On top of that, Friedman has opened a cryptocurrency blockchain division that’s using auditing software developed by Friedman CyZen. “We started a cryptocurrency blockchain division where we’re providing consulting and auditing services for clients in that space,” said Greenberg. “Our CyZen division has developed programs to directly access the blockchain and these cryptocurrencies so that we can audit them. It’s amazing how the two have worked together. There aren’t other firms that I know of that are doing that. Some Big Four firms have developed some of those programs, but we’re 100 percent unique in a firm of our size being able to do that. In fact, other firms have reached out to us to see if we’re willing to license our technology, and we’re not sure of the direction we’re going to go on that.”

The technology is able to go to the blockchain for Bitcoins and verify that a client has, for example, the 100 Bitcoins they claim they have.

Friedman has also been developing its international tax practice.

“An outgrowth of that, which is a large area for us, is international tax, and a lot of these cryptocurrency transactions, these ICOs [initial coin offerings], are coming in from overseas,” said Berk. “We’re actually bringing in a new partner in the month that is a blockchain/cryptocurrency expert. There’s lot of exciting stuff going on.”

Friedman’s China practice has also been expanding. The firm has approximately 30 to 40 people who work in the U.S., but spend at least half their time in China, helping give Chinese companies access to the U.S. capital markets. The practice is headed by four China-based partners who regularly visit the U.S. The practice has been in business for approximately eight to 10 years, but is really booming right now despite tensions between the U.S. and China over trade policy.

“A year and a half to two years ago, Harriet and I went over to China to do a road show to help them drum up business,” said Berk. “Last year, we didn’t go because there was so much business we didn’t have to go.”

Another growing practice for Friedman has been Forensic Accounting and Valuation Services, which has approximately 40 people.

“We do a lot of matrimonial work and white collar crime,” said Berk. “From an accounting firm perspective, we have one of the largest forensic groups, other than the Big Four. That group is constantly growing; talented guys.”

Expansion Plans

Friedman currently has eight offices in the U.S., plus a ninth location in China where the New York-based partners and staff can work. Most of the offices are located in South Jersey, Philadelphia, North Jersey, and Long Island, along with the firm’s Manhattan headquarters. However, the firm has been looking to expand further down the East Coast.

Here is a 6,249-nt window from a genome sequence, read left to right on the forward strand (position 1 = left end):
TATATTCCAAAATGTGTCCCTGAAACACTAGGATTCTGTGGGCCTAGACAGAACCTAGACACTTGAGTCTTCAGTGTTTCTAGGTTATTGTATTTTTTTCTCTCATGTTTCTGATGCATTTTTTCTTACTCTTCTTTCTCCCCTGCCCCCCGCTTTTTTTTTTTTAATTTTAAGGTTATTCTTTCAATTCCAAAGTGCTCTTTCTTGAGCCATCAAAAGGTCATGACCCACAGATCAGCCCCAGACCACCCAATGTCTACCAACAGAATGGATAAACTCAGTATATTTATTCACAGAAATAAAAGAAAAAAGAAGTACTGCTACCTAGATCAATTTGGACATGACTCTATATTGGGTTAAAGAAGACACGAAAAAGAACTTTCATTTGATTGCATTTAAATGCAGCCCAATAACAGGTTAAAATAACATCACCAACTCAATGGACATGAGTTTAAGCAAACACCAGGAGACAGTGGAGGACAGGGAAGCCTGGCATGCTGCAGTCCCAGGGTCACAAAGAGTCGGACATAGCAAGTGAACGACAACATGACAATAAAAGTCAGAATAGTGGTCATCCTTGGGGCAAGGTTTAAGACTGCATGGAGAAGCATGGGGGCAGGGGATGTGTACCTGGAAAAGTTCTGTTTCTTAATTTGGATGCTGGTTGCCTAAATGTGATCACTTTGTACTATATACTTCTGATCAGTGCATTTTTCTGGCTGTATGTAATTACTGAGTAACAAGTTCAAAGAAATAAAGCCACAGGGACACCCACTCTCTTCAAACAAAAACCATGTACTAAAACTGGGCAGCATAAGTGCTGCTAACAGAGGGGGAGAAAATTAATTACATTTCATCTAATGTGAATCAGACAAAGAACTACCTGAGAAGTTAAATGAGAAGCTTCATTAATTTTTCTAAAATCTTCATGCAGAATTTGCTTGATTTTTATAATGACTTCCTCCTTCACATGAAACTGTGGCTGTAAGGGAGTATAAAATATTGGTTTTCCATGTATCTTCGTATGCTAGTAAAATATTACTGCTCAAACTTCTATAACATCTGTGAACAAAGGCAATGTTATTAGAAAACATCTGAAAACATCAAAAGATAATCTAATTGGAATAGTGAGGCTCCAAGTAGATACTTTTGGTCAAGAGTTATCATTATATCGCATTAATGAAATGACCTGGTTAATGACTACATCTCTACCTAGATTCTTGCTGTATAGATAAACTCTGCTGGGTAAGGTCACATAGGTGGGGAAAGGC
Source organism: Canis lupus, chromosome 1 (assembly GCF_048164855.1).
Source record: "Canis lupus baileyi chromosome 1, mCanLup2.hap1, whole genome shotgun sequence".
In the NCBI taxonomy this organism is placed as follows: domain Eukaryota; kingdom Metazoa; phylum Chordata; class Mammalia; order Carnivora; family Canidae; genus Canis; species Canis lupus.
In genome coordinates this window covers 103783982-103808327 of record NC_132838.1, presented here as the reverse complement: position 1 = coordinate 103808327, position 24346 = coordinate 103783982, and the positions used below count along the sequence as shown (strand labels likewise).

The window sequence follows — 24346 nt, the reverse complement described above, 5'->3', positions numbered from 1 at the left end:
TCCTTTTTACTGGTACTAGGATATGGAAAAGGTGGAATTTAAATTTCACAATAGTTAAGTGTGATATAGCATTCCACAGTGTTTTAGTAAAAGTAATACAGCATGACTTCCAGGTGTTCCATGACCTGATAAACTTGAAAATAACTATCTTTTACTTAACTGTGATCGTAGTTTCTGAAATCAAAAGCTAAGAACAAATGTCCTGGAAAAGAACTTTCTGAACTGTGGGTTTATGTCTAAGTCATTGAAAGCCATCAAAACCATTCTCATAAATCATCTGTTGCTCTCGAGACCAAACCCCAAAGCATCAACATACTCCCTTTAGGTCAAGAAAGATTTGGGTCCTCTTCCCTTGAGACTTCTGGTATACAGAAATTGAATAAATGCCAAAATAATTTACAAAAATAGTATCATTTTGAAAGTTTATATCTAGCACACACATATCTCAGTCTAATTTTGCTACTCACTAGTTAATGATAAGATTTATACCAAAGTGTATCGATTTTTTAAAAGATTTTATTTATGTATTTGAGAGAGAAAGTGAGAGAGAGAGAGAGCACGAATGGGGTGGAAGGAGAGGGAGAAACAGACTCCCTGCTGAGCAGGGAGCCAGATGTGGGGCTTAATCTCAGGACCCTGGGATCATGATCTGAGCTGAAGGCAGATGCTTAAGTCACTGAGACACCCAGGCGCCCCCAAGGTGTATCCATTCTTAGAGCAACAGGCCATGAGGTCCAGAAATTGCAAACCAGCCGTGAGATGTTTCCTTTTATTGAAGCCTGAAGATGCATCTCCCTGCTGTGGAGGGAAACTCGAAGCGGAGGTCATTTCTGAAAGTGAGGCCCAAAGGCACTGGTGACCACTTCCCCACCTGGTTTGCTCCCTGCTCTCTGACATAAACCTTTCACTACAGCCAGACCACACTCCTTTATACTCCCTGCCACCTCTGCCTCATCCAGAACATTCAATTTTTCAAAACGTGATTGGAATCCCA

“We’re seeing an interesting trend,” said Greenberg. “There was a merger frenzy and then the merger transactions in the last year or so have slowed down because there weren’t that many companies of size left. Now we’re getting a call every week, and if we’re any indication, there seems to be more activity.”

For firms that are interested in combining forces with Friedman, the firm has launched a web page for potential merger candidates.

“That’s something we’re very interested in here is mergers,” said Berk.

“It has a message you can check out, and we have some videos we have recorded of some of the partners who have successfully merged in with us, where they’re talking,” said Friedman chief marketing officer Jill Jacobs. “There’s a booklet that they can download with more information about the firm and how we can be successful together.”

Building a Presence

The firm mainly targets the middle market, with a large client base in the real estate industry, particularly in New York, but also nationally and internationally. “We brought ourselves to a point where we never want to be in the position where a client comes to us and says I need a specific service and we say to them we can’t provide a service,” said Berk. “Because once you say that, you’re putting the whole accounting relationship at risk. We have gotten to a size and a position where we can provide just about everything a client could need.”

One area of particular interest lately has been the tax overhaul that Congress passed last December.

“There is a lot of confusion and people coming to us for help,” said Berk. “We’ve actually developed a task force within Friedman that’s going to just about every client to help them understand the impact and create planning opportunities for this new tax law. I won’t say it’s been advantageous for a lot of clients because some of the clients have been negatively affected by this law and some of them positively. But from an accounting firm perspective, our clients realize we are trying to do the best we can for them. They’re happy they have us as a resource and we’re able to charge for it.”